Matthew Albence, an executive associate director for U.S. Immigration and Customs Enforcement, or ICE, described recreational and health care opportunities available at detention facilities and said he is "very comfortable" with the service they provide.
Trump's "zero tolerance" policy of prosecuting migrants entering the U.S. without authorization, his separation of more than 2,500 children from their parents, and botched efforts to reunite many of them has drawn election-year criticism from both parties. More than 700 children remain separated, including more than 400 whose families have already left the U.S. without them.
Officials from ICE and Health and Human Services said they keep records of migrants who have been detained and have documentation of parents who left the U.S. without their children.
Commander Jonathan D. White of the U.S. Public Health Service Commissioned Corps, who is coordinating efforts to reunite divided families, called a family's decision to leave children behind "a desperate last act of a parent" that he said is "unfathomable until you've walked in those parents' shoes."
Sen. John Cornyn, R-Texas, defended the officials and said Congress was also to blame for the administration's problems with handling the separated families. He said congressional critics "offer no plausible or workable solution at all."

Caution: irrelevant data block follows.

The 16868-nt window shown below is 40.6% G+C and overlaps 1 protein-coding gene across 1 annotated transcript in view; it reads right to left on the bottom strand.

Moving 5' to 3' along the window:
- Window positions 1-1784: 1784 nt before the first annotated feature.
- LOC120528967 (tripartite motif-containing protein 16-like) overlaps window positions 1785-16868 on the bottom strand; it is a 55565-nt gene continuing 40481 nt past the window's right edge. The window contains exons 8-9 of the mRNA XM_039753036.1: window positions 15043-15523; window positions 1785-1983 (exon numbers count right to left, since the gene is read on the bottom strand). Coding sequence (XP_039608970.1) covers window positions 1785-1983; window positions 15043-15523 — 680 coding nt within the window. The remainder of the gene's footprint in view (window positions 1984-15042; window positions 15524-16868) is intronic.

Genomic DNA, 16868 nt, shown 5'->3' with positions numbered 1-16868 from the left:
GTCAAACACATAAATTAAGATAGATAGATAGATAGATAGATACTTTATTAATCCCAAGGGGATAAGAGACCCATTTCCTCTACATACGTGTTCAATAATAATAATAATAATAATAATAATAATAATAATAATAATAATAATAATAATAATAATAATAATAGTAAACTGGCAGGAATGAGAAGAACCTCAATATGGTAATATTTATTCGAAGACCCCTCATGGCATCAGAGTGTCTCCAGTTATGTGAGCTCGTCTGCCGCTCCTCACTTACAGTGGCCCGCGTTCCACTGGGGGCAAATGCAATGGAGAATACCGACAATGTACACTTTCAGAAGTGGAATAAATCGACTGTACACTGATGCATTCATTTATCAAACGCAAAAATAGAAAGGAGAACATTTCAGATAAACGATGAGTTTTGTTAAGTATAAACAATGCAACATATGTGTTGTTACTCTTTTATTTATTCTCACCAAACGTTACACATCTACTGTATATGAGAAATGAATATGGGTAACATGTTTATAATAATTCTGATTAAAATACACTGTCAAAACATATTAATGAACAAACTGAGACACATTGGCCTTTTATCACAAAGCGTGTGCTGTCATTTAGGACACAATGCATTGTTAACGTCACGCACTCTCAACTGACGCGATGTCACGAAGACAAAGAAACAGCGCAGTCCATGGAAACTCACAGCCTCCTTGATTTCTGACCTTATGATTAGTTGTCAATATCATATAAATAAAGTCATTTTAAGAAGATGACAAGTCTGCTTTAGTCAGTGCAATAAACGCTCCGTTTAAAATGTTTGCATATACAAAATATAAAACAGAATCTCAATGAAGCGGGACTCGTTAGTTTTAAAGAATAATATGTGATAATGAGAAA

Trump began his policy of "zero tolerance" this spring, prosecuting all migrants caught entering the U.S. without authorization. To help discourage border crossing, his administration also began separating children from their detained parents, rather than following the policy used by previous administrations, which generally released the entire family pending court action.
U.S. District Judge Dana Sabraw in San Diego set a deadline of last Thursday to reunite the families. While he commended administration officials for reuniting many parents in its custody with their children, it faulted them for leaving hundreds of families still apart and warning that a better system must be in place.
The senators' letter, based on articles by The Associated Press and other news organizations, says the allegations suggest "a long-term pattern" of mistreatment. Those reports describe claims of abuse from this year dating back to before Trump took office and include accusations of sexual and other forms of assault at some facilities.
The AP reported last month that children held at an immigration detention facility in Roanoke, Virginia, said they were beaten while handcuffed, locked in solitary confinement and left nude and cold in concrete cells.
A civil rights lawsuit has been filed alleging mistreatment at the Shenandoah Valley Juvenile Center from 2015 to 2018. The alleged victims, Hispanic youths held for months or years, have submitted sworn statements in the case. Lawyers for the facility have denied the alleged abuse.